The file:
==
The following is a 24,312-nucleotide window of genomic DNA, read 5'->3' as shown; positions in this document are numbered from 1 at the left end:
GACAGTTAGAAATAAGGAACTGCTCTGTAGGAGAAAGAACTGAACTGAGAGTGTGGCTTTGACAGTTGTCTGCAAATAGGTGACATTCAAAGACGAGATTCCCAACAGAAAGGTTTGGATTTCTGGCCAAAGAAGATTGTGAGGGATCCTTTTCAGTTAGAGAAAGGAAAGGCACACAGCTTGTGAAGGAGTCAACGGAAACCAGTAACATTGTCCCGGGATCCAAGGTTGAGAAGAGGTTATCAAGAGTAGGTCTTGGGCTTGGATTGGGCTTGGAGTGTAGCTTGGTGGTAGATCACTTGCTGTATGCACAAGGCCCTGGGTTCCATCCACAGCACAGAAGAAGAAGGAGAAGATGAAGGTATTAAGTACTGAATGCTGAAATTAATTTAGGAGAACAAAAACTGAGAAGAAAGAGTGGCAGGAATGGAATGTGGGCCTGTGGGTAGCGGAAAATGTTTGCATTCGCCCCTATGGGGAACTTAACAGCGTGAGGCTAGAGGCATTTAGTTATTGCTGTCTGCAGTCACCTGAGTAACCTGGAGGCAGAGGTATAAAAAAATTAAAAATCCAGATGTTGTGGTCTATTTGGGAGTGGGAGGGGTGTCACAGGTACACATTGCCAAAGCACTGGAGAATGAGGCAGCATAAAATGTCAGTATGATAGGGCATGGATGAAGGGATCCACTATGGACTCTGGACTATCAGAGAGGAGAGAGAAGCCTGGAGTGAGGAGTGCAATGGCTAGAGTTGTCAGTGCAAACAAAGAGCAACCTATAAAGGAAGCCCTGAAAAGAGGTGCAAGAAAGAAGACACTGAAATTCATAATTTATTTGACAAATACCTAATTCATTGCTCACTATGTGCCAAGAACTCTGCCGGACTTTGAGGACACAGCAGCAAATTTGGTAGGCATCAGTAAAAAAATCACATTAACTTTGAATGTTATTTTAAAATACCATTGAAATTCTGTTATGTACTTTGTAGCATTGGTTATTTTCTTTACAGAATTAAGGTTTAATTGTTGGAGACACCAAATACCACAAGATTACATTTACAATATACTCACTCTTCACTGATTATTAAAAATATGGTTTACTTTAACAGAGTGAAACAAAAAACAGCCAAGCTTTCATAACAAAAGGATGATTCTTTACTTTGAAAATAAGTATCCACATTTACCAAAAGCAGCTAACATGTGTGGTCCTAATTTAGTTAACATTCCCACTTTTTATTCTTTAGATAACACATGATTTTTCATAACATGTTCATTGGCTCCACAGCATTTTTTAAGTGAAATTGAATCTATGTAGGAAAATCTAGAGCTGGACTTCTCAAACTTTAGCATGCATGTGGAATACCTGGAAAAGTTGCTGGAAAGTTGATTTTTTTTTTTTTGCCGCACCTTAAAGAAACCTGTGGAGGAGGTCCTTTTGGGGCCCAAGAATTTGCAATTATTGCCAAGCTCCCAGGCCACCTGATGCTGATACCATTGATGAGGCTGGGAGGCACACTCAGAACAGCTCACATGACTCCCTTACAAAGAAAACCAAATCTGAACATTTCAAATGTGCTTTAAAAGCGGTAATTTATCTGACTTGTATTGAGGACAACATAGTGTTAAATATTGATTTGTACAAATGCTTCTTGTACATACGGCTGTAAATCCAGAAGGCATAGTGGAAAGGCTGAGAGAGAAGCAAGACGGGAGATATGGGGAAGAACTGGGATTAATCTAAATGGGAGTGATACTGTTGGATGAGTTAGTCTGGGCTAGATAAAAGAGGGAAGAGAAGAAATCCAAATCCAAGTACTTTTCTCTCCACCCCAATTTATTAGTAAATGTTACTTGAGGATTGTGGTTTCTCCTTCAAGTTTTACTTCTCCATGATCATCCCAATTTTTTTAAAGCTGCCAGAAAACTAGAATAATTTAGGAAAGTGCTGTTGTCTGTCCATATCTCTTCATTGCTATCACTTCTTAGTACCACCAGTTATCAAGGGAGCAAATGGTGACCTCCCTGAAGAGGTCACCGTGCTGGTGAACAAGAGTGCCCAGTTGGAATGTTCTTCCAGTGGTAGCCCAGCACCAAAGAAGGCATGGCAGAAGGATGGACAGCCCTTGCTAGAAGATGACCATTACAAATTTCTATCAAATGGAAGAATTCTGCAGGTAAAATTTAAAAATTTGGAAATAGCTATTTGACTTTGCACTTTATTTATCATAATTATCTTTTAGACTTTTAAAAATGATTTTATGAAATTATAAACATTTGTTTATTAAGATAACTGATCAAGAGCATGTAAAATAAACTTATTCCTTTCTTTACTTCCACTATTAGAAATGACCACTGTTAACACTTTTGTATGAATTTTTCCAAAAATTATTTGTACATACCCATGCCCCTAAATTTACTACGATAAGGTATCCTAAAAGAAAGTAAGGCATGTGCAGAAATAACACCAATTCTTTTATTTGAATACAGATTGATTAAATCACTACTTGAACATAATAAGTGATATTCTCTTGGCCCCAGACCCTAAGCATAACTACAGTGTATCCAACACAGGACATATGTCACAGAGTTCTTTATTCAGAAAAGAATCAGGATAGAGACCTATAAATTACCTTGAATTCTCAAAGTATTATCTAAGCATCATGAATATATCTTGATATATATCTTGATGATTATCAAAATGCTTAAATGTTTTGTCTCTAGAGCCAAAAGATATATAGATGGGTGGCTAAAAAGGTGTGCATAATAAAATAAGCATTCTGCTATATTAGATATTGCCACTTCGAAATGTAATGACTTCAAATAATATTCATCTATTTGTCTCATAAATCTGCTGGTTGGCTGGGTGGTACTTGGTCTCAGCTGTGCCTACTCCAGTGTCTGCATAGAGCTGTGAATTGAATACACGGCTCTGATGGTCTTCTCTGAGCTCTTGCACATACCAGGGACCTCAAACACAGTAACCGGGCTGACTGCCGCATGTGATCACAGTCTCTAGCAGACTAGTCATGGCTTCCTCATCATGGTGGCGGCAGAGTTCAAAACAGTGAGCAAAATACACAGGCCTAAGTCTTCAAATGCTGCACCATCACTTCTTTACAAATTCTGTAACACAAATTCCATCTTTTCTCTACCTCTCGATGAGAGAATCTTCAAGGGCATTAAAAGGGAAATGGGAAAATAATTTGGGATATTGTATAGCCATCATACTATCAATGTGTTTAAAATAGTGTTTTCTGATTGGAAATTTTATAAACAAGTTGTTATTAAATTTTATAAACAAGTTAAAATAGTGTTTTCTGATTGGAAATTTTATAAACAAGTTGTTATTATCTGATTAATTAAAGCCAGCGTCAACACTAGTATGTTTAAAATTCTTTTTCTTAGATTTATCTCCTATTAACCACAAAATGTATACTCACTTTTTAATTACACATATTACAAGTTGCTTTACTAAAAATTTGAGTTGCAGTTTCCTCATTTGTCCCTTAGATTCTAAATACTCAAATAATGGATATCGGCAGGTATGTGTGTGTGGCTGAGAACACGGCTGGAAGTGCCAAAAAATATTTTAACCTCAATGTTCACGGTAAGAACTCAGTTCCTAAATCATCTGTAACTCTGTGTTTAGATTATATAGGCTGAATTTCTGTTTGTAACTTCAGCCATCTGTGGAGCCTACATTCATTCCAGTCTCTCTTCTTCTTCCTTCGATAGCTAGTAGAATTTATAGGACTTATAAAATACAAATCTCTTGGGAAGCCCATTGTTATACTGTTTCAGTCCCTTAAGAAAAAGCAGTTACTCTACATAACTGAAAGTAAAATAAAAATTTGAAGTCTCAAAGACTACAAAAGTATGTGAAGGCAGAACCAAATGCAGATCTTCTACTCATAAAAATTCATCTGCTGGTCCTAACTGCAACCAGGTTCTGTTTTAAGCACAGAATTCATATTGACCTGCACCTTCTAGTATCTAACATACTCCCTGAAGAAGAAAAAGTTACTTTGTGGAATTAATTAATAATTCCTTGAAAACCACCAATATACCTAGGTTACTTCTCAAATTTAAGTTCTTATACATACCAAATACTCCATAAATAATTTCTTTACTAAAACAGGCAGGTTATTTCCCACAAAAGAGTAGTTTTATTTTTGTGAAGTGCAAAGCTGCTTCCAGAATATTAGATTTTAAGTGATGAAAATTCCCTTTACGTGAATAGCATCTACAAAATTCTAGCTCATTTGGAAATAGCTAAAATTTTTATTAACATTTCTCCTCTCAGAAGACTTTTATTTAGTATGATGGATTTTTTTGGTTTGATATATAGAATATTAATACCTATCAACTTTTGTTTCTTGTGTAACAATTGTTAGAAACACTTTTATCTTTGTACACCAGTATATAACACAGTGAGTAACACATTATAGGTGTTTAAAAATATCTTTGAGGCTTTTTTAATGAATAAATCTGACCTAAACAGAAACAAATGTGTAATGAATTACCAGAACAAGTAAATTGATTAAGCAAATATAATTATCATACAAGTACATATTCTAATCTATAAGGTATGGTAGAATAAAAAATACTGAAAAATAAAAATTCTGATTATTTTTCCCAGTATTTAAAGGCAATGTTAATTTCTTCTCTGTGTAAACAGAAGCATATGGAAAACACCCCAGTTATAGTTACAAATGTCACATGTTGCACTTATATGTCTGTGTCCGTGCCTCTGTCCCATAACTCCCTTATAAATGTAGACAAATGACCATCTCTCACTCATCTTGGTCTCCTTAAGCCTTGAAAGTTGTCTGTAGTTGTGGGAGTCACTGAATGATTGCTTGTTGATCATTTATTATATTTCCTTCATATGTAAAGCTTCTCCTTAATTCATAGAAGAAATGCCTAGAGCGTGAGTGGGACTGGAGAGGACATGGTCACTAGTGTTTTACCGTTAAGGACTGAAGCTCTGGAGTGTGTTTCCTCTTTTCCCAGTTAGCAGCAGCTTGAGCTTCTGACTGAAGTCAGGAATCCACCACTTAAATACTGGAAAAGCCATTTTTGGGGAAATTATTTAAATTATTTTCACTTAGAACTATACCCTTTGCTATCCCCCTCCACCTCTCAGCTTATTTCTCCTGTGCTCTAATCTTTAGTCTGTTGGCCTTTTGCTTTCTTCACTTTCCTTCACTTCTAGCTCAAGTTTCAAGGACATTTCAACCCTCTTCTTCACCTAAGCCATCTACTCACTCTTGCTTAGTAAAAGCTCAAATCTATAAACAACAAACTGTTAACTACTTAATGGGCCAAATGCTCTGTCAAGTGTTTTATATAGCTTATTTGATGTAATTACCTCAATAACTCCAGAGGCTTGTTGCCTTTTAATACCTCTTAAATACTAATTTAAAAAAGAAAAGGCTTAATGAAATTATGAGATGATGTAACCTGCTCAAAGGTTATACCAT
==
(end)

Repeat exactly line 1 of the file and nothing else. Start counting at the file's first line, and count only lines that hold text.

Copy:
The following is a 24,312-nucleotide window of genomic DNA, read 5'->3' as shown; positions in this document are numbered from 1 at the left end: